Now we have some tests we need to start thinking about how to run them outside the JMeter GUI. Thankfully, a decent maven plugin exists provided by Lazerycode
So lets assume that you've created a simple maven project in which to put your jmeter test files, properties file and plugin configuration. Lets review what you should probably have in there. 

pom.xml

<plugin>
<groupId>com.lazerycode.jmeter</groupId>
<artifactId>jmeter-maven-plugin</artifactId>
<version>1.9.0</version>
<executions>
<execution>
<id>jmeter-tests</id>
<phase>verify</phase>
<goals>
<goal>jmeter</goal>
</goals>
</execution>
</executions>
<configuration>
<ignoreResultFailures>true</ignoreResultFailures>
<remoteConfig>
<startServersBeforeTests>true</startServersBeforeTests>
</remoteConfig>
<suppressJMeterOutput>false</suppressJMeterOutput>
<propertiesSystem>
<java.rmi.server.hostname>jenkins.nerdability.com</java.rmi.server.hostname>
</propertiesSystem>
<propertiesGlobal>
<!-- supplied by jenkins / sys props -->
<users>${env.users}</users>
<iterations>${env.iterations}</iterations>
<timer>${env.timer}</timer>
<domain>${env.domain}</domain>
<ramp-up>${env.ramp-up}</ramp-up>
</propertiesGlobal>
</configuration>

</plugin>
The JMeter plugin, by default, looks in src/test/jmeter for test plans. If you need to change this you can consult the configuration documentation, but seems like a perfectly sensible place to put test plans.

I've provided some elaboration on the configuration options below:

  • ignoreResultFailures - If a single sampler request fails, you dont want to kill the whole test. We want to collect and display this information in the reporting phase and then make assertions at that point. 
  • remoteConfig -  Adding the remote config section will tell the plugin to send the test plan to your distributed nodes and collect the results. 
  • java.rmi.server.hostname - This will inform the remote nodes where to send results, which can help you avoid a lot of the network configuration problems you might have otherwise when running the test across multiple subnets. 
  • propertiesGlobal - Remember all those properties we were making configurable earlier? Heres where the integration comes in. The env.foo syntax is used because thats how variables will be passed from jenkins to the maven plugin.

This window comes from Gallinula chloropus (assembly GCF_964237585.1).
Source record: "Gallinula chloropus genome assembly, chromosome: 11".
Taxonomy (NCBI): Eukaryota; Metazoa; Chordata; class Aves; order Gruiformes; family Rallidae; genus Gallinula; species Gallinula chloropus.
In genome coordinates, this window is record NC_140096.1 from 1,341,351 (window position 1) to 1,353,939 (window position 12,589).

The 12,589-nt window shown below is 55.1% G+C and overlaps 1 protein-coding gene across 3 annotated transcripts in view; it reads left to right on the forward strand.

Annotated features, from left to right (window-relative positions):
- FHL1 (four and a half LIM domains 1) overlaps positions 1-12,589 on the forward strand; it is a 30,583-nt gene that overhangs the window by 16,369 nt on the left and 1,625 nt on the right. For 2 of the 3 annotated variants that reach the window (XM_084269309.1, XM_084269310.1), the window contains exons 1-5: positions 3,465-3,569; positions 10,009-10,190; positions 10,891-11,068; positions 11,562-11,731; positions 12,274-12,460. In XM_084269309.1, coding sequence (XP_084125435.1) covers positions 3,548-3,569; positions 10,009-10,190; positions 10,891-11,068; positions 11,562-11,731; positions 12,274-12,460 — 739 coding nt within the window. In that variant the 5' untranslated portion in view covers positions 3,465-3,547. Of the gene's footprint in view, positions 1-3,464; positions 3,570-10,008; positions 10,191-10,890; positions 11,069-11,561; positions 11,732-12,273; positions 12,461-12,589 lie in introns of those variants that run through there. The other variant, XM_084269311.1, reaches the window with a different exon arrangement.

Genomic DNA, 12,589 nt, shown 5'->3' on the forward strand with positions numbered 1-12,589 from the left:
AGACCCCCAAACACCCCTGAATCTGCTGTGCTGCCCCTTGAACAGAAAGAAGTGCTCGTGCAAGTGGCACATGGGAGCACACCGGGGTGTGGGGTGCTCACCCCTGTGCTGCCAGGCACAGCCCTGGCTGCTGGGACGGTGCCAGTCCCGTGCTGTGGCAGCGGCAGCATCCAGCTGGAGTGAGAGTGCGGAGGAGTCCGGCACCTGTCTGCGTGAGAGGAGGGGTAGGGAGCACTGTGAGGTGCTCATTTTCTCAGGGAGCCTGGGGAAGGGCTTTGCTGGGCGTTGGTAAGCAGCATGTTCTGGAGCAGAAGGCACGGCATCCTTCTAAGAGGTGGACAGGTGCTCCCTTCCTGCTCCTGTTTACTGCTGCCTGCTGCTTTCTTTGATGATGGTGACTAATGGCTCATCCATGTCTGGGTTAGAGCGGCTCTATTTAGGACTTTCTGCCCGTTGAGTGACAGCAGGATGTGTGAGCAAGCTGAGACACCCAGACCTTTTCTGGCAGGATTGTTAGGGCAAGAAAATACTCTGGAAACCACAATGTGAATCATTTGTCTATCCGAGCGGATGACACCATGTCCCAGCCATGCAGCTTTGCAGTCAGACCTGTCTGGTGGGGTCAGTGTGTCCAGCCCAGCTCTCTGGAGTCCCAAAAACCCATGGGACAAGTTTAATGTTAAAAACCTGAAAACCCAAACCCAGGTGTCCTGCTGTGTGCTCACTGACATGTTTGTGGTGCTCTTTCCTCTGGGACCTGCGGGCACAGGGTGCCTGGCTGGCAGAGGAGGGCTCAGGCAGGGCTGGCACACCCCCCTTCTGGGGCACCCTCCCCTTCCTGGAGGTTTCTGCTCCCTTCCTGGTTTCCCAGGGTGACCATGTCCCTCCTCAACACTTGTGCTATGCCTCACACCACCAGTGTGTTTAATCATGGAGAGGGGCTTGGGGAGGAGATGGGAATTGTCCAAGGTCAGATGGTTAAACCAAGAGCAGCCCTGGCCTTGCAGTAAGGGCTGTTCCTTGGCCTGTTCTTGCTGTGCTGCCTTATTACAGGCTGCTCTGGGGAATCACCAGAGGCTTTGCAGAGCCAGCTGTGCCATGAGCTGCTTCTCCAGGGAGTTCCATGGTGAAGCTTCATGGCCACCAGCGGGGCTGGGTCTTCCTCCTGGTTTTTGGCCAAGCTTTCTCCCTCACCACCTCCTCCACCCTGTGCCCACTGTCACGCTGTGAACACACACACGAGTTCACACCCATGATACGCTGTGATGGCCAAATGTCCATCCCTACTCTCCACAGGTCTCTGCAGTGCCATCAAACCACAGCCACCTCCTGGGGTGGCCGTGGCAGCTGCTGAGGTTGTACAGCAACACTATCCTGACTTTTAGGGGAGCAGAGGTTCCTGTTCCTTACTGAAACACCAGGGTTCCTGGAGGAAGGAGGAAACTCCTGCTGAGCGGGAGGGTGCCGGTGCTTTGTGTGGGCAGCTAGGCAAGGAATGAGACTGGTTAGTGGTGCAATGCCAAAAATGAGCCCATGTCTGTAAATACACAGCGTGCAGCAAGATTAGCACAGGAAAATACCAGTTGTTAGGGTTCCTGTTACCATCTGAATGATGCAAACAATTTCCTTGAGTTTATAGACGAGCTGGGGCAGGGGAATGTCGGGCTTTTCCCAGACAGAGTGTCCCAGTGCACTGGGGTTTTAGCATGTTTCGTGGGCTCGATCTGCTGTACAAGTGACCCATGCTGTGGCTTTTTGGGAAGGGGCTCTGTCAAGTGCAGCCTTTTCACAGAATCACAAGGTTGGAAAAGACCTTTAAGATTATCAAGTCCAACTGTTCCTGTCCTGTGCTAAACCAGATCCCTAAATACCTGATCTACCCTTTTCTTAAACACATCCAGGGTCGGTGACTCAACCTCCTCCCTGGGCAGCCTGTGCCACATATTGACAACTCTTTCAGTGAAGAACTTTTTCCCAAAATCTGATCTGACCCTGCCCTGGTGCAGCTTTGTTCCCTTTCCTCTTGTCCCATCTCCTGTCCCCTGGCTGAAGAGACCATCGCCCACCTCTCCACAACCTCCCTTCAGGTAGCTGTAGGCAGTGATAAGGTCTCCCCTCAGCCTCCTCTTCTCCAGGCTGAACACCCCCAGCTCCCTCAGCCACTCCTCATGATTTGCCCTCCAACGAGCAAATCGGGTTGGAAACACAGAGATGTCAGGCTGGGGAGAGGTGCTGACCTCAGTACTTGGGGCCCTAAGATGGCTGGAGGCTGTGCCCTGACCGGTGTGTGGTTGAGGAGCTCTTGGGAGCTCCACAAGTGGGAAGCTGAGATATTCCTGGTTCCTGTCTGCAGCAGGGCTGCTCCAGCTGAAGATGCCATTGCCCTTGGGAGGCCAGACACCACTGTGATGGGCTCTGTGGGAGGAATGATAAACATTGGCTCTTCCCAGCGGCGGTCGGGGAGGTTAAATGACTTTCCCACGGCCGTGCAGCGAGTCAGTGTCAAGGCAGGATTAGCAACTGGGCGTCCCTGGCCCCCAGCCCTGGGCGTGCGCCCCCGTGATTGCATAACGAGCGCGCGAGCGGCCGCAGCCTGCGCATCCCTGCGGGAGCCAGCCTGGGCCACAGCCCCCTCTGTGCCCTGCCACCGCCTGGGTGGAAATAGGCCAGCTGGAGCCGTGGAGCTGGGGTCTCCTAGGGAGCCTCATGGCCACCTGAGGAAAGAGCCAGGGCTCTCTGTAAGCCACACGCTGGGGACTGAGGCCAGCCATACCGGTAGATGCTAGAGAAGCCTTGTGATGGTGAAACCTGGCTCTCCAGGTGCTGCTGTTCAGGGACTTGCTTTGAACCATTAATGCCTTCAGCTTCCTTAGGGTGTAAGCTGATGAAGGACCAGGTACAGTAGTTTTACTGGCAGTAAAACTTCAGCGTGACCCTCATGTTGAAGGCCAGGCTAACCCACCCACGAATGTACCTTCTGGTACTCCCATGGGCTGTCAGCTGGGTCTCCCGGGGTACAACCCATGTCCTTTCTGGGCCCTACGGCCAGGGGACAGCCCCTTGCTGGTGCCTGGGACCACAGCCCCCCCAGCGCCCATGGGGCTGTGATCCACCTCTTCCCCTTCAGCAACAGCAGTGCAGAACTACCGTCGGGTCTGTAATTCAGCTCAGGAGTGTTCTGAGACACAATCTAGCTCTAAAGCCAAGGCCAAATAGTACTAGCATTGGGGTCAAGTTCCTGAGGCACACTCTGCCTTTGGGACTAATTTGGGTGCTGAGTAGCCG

Next, we need to specify a couple of additional properties. Another quick look at the documentation will tell you that the plugin also checks the src/test/jmeter dir for a set of properties files. We want to, at this point, create a jmeter.properties file and populate it with the following values :

remote_hosts=test-server-1.nerdability.com,test-server-2.nerdability.com,test-server-3.nerdability.com
Obviously using your own remote nodes for in place of the defaults i've specified here.

Thats it. Your plugin is now configured to orchestrate execution of your test plans. Onto reporting.

Reporting with Jenkins Performance Plugin

Now go ahead and install the Jenkins performance plugin, which will be responsible for producing pretty graphs from our test reports. After installing, set up a job which runs mvn verify on your project ( this will run the performance tests ). Next add the post build action Publish Performance test result report. It should look like this : 
Finally, remember all those variables we added in the tests earlier? Now we want to add those as parameters to the job so we can configure them when we run the job. 
These will be provided to the build under the env namespace. 
That's pretty much it, tweak and improve the performance tests and configuration as you see fit. The framework should support whatever you need to do.
Topics:
java ,high-perf ,maven ,optimization ,performance ,tips and tricks ,jmeter ,jenkins

Published at DZone with permission of Rob Hinds, DZone MVB. See the original article here.